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Man looking up information on tinnitus in social media on his cell phone.

You could be opening yourself to startling misinformation regarding tinnitus or other hearing problems without ever realizing it. The Hearing Journal has recently published research supporting this. Allot more people suffer from tinnitus than you may realize. One in 5 US citizens suffers from tinnitus, so ensuring people have access to correct, trustworthy information is essential. Unfortunately, new research is stressing just how prevalent misinformation on the web and social media can be.

Finding Information Regarding Tinnitus on Social Media

You aren’t alone if you are looking for other people with tinnitus. A great place to build a community is on social media. But there are very few gatekeepers focused on ensuring disseminated information is accurate. According to one study:

  • 30% of YouTube video results included misinformation
  • Misinformation is found in 44% of public facebook pages
  • Out of all Twitter accounts, 34% included what was classified as misinformation

For individuals diagnosed with tinnitus, this amount of misinformation can provide a difficult obstacle: The misinformation presented is frequently enticing and checking facts can be time consuming. We want to believe it’s true.

What Is Tinnitus?

Tinnitus is a common medical condition in which the person suffering hears a buzzing or ringing in one’s ears. If this buzzing or ringing persists for more than six months, it is known as chronic tinnitus.

Prevailing Misinformation Concerning Tinnitus and Hearing Loss

The internet and social media, of course, did not invent many of these myths and mistruths. But spreading the misinformation is made easier with these tools. You should always discuss questions you have about your tinnitus with a trusted hearing professional.

Exposing some examples may show why this misinformation spreads and how it can be challenged:

  • Hearing aids won’t help with tinnitus: Because tinnitus is experienced as a select kind of buzzing or ringing in the ears, many people believe that hearing aids won’t help. But modern hearing aids have been designed that can help you effectively regulate your tinnitus symptoms.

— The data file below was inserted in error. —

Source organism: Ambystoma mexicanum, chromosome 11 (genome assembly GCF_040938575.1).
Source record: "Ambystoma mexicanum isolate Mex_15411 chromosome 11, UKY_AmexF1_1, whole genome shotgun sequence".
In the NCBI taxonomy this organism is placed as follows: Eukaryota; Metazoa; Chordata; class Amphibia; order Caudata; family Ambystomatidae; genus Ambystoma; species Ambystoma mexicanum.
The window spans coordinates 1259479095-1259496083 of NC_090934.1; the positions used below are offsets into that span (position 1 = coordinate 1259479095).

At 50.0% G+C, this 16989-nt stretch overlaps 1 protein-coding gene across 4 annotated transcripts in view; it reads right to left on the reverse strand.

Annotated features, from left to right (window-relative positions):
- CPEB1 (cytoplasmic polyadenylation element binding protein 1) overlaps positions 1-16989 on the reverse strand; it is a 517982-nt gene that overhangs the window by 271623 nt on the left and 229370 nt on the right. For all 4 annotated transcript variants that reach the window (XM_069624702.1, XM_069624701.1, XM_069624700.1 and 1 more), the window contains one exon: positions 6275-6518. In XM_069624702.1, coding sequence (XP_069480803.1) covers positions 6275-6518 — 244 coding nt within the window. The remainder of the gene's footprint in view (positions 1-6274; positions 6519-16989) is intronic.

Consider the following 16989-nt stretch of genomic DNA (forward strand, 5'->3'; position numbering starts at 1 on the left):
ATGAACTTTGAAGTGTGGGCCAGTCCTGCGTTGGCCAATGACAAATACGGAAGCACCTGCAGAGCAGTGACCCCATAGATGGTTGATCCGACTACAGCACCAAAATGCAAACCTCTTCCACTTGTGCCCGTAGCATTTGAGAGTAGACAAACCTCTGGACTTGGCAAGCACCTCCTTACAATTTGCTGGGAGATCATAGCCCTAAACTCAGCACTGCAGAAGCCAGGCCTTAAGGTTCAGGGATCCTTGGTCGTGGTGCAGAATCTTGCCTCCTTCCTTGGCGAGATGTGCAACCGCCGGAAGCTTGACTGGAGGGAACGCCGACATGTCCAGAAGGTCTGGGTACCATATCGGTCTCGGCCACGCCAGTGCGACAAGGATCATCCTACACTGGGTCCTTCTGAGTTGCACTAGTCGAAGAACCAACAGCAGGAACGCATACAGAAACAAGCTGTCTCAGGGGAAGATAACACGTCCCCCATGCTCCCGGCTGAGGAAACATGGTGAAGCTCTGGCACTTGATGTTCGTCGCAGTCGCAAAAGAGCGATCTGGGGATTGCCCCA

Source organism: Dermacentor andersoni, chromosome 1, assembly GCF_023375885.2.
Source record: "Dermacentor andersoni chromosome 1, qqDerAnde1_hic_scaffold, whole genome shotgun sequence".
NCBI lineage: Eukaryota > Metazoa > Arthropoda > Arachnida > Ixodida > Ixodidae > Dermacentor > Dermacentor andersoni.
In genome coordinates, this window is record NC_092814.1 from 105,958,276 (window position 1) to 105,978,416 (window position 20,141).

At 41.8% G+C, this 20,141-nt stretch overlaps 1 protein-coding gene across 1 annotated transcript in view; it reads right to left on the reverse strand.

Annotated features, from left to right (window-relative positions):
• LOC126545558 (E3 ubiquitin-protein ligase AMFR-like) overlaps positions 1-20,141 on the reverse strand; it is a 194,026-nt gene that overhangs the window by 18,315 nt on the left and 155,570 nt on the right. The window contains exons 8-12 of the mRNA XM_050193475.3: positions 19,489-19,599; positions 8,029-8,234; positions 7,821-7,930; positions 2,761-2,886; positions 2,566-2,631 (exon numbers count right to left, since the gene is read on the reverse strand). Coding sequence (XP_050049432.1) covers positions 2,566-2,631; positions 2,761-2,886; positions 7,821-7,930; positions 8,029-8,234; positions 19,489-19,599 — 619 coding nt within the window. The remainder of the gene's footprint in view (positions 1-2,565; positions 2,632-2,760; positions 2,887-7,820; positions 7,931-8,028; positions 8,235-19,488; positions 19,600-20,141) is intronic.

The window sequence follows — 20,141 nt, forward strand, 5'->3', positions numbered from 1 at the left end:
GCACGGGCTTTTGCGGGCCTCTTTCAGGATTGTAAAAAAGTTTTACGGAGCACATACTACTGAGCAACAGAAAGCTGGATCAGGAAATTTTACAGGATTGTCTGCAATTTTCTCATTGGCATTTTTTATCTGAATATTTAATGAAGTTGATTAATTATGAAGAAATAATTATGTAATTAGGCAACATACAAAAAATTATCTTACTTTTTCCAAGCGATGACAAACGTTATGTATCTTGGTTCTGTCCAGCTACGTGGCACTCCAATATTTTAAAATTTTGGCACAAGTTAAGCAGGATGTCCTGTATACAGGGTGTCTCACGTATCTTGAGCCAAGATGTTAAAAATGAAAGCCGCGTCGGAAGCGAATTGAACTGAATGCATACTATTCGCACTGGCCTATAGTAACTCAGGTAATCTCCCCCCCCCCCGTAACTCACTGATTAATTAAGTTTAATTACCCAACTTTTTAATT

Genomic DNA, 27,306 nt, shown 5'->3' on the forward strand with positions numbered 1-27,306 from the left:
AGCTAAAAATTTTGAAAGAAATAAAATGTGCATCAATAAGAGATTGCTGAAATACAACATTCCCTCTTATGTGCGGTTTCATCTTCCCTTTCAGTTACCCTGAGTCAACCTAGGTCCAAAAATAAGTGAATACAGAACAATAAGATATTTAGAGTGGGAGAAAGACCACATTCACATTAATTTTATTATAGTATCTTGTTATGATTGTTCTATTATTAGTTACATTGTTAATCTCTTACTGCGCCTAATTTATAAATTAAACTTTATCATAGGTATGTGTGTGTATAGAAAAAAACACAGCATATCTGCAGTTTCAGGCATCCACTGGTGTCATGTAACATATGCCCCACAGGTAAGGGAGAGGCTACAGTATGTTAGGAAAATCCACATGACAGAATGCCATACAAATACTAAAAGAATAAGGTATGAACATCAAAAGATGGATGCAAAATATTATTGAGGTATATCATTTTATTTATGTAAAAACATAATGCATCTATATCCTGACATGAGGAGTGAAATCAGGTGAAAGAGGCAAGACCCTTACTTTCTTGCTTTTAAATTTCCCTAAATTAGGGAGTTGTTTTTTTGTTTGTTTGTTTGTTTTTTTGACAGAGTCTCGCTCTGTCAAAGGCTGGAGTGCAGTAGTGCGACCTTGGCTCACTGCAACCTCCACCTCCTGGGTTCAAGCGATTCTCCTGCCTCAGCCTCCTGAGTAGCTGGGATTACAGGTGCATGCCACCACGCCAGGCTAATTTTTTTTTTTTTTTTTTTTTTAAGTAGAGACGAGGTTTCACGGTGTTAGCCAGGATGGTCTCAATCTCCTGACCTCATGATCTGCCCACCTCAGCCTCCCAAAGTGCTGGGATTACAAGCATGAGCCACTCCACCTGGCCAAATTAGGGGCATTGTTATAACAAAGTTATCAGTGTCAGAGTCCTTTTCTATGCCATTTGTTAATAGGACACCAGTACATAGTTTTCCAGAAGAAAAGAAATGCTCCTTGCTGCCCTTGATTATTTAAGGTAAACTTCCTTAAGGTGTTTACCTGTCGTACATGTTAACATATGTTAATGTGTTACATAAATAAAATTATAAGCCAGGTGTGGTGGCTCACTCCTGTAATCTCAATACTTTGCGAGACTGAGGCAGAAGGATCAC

• Tinnitus is caused only by loud noises: The precise causes of tinnitus are not really perfectly understood or documented. It’s true that extremely harsh or long term noise exposure can lead to tinnitus. But traumatic brain damage, genetics, and other issues can also lead to the development of tinnitus.
  • Changes in diet will improve your hearing: It’s true that your tinnitus can be aggravated by certain lifestyle changes ((for example, drinking anything with caffeine can make it worse for many people). And there may be some foods that can temporarily diminish symptoms. But tinnitus can’t be “cured” for good by diet or lifestyle changes.
  • There is a cure for tinnitus: The hopes of people who have tinnitus are exploited by the most common forms of this misinformation. There isn’t a “miracle pill” cure for tinnitus. There are, however, treatment options that can help you maintain a high quality of life and effectively regulate your symptoms.
  • You will go deaf if you have tinnitus, and if you are deaf you already have tinnitus: The connection between hearing loss and tinnitus is real but it’s not universal. Tinnitus can be caused by certain diseases which leave overall hearing untouched.

Accurate Information About Your Hearing Loss is Available

For both new tinnitus sufferers and people well accustomed to the symptoms it’s important to stop the spread of misinformation. To protect themselves from misinformation there are several steps that people can take.

  • If it’s too good to be true, it probably isn’t. You probably have a case of misinformation if a website or media post claims to have a miracle cure.
  • Look for sources: Try to learn what the sources of information are. Was the information written by or sourced from hearing specialists or medical experts? Do reliable sources document the information?
  • Check with a hearing expert or medical professional: If all else fails, run the information you’ve found by a trusted hearing specialist (if possible one acquainted with your situation) to find out if there is any validity to the claims.

The astrophysicist Carl Sagan once said something both simple and profound: “Extraordinary claims require extraordinary proof.” Sharp critical thinking techniques are your strongest defense from shocking misinformation concerning tinnitus and other hearing Concerns at least until social media platforms more carefully separate information from misinformation

If you have read some information that you are unsure of, set up an appointment with a hearing care professional.